11. Rob,you may have heard it from a man who narrowly escaped charges of taking bungs due to his failing health and chronic alcoholism. The same man who had the bare faced cheek to accuse Leeds players of cheating. Perhaps the guilt of corruption drove him to drink?


    • Perhaps. I think he just liked it too much and it claimed him.

      “First the man takes a drink. Then the drink takes a drink. Then the drink takes the man”.


      • Oh,er,right. Can you remember that winger who was absolutely terrible(sounds familiar) jimmy carter he was called and he was passed around for ridiculous sums of money, everyone who signed him got their fingers caught in the till/brown paper bag,including clough?


      • Played for Miwwwaww and Liverpool right?


  12. Robert you’re a modern day poet , a voice of the under class and down troden , a leg-end in hyper space, there are not enough superlatives to bestow on this this blog ….. Love it


  13. Absolutely spot on , something we have all known for years. They should strip the scum of half of their titles !


  14. sorry to say mr atkinson but your article seems like a real piece of hateredness towards man united and sir alex man united won trophies because over the years he rebuilt the team again and again and above he never let a player feel bigger than the club which some players are doing now players were dying for the club during his years which is different now . and you can not get 20 titles out of 1 added minute of every game united won because the had resources and a manager to make the team play better and collectivly . sorry but i dont agree with you completely


  15. Alec wilson

    Phew, they cheated ya mean ! Lol probably did !


  16. RoystonLUFC

    not sure what Scudamore is so worried about. In the home counties, Devon, Hong Kong and elsewhere they’ll already be throwing their red shirts away and buying shirts of various shades of blue to support their new band-wagons


  17. FFP is footballs way of ensuring Man U are retained as corporate global brand Number 1. You can’t challenge them or you get a massive fine. What is fair about that? In any other sphere it would be illegal.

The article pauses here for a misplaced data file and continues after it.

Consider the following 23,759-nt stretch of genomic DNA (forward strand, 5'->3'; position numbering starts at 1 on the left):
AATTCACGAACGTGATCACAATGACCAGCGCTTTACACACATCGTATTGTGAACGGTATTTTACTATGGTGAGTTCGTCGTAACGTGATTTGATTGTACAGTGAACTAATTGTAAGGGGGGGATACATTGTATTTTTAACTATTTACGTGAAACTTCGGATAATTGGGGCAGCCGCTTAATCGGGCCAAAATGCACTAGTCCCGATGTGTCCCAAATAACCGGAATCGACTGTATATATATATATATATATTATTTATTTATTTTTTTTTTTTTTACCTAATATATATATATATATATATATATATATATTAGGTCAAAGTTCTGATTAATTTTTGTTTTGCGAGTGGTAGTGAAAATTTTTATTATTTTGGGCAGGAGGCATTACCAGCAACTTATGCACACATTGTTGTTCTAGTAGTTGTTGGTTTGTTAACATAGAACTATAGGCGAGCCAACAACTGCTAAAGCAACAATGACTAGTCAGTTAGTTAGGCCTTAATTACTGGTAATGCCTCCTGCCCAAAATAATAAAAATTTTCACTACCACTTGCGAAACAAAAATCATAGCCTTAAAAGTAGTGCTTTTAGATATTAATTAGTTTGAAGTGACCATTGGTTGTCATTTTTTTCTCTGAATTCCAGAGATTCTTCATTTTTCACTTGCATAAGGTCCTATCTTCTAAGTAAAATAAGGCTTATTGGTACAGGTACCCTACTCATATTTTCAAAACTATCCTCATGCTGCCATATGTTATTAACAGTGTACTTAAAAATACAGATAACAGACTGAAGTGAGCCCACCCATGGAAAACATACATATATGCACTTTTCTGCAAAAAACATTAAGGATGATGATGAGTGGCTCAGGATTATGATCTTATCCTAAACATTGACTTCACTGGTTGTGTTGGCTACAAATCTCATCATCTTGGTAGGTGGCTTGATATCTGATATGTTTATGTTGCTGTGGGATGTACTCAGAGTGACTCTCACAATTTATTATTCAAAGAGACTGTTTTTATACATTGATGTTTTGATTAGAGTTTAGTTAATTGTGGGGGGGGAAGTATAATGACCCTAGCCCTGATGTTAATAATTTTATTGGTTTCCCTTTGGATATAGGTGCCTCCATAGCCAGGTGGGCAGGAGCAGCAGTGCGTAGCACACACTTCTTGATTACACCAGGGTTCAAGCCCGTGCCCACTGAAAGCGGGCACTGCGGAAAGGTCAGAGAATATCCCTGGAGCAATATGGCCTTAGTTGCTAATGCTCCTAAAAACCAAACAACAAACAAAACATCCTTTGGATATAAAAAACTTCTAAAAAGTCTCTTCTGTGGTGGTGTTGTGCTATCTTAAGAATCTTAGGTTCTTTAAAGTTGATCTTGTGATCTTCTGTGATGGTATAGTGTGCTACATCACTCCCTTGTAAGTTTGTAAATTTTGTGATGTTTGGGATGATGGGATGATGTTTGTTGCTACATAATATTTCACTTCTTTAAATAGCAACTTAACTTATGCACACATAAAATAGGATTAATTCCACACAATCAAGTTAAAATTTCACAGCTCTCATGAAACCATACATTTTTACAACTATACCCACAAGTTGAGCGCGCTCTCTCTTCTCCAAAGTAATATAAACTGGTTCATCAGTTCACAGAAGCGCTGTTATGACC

18. Brilliant, absolutely spot on, been telling everyone for years how loaded the dice was in there favour. Carry on with your truth finding, It was appalling how he Ferguson backed by big business, the media,got away with it.I almost give up watching the game it was so bent.


  19. What a muppet..u really are another dumbass leeds scum bitter numpty…u ever watch footy, refs are constantly making mistakes in all games at evrry level..mancheter united had some of the finest players..cantona etc..oh thanks for that one u muppets lol, still giggle thking use lot started our reign


    • Any advice for kenny, anyone? He seems a little confused…


    • Craigk….grow up, to say some of the players that played for united were not top drawer is to say u know nothing..cantona keane pallister robson vidic thanks for rio too scholes rooney ronaldo need i go on..all the greats recognised these players, to listen to some leeds nobody says it all..have a brain and even start to question this ridiculous article…so every great team of the generations could have the same crap accused to them…barca milan madrid..oh the refs oh the manager shouted at the ref..crsp outter the fans not try to influence sure dwn at elland road they makee plenty noise or is it just on these silly forums


      • Kenny wants attention I think… Or shall I gag him? Up to you lot.


      • Awaiting some reasonable footy banter..have a nephew who supports leeds amd god his head is clouded..wher signing this italian that reserve player..serie b…if you hadnt so many clowns running your circus use wouldnt be strugglin all these years..invest in youth and stop buyin mercenaries..diuof give me a break, billy bremner wouldd turn in his grave! Oh that team where just ok because the refs gave them everythg and the manger shouted..who do i sound like..clown


      • Yes Kenny, you sound like a clown. You don’t have many lives left now, so make the next one count, there’s a good scummer.


  20. Pingback: It’s A Knockout! Man U to be Allowed to “Play Their Joker” When Losing – by Rob Atkinson | Life, Leeds United, the Universe & Everything

  21. Pingback: Leeds United to Miss Out as FA Introduce Selective New “Joker” Rule – by Rob Atkinson | Life, Leeds United, the Universe & Everything